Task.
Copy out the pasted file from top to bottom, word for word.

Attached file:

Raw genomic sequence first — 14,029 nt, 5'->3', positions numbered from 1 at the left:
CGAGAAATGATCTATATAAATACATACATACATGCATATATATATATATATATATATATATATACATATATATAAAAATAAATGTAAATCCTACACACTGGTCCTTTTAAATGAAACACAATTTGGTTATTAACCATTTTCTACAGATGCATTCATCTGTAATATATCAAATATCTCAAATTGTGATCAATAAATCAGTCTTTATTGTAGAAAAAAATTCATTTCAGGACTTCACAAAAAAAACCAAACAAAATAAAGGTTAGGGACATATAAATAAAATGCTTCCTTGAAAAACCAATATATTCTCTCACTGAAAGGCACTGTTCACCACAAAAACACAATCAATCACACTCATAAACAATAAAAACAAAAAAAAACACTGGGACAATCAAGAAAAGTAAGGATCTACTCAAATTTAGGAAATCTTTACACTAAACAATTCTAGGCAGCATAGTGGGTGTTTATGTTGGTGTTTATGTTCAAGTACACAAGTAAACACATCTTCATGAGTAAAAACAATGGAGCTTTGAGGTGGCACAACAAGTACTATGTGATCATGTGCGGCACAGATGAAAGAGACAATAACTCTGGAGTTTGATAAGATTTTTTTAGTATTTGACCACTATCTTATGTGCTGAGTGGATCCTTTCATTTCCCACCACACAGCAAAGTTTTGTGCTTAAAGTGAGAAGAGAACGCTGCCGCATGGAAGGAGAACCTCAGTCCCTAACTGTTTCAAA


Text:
Raw genomic sequence first — 14,029 nt, 5'->3', positions numbered from 1 at the left:
CGAGAAATGATCTATATAAATACATACATACATGCATATATATATATATATATATATATATATACATATATATAAAAATAAATGTAAATCCTACACACTGGTCCTTTTAAATGAAACACAATTTGGTTATTAACCATTTTCTACAGATGCATTCATCTGTAATATATCAAATATCTCAAATTGTGATCAATAAATCAGTCTTTATTGTAGAAAAAAATTCATTTCAGGACTTCACAAAAAAAACCAAACAAAATAAAGGTTAGGGACATATAAATAAAATGCTTCCTTGAAAAACCAATATATTCTCTCACTGAAAGGCACTGTTCACCACAAAAACACAATCAATCACACTCATAAACAATAAAAACAAAAAAAAACACTGGGACAATCAAGAAAAGTAAGGATCTACTCAAATTTAGGAAATCTTTACACTAAACAATTCTAGGCAGCATAGTGGGTGTTTATGTTGGTGTTTATGTTCAAGTACACAAGTAAACACATCTTCATGAGTAAAAACAATGGAGCTTTGAGGTGGCACAACAAGTACTATGTGATCATGTGCGGCACAGATGAAAGAGACAATAACTCTGGAGTTTGATAAGATTTTTTTAGTATTTGACCACTATCTTATGTGCTGAGTGGATCCTTTCATTTCCCACCACACAGCAAAGTTTTGTGCTTAAAGTGAGAAGAGAACGCTGCCGCATGGAAGGAGAACCTCAGTCCCTAACTGTTTCAAA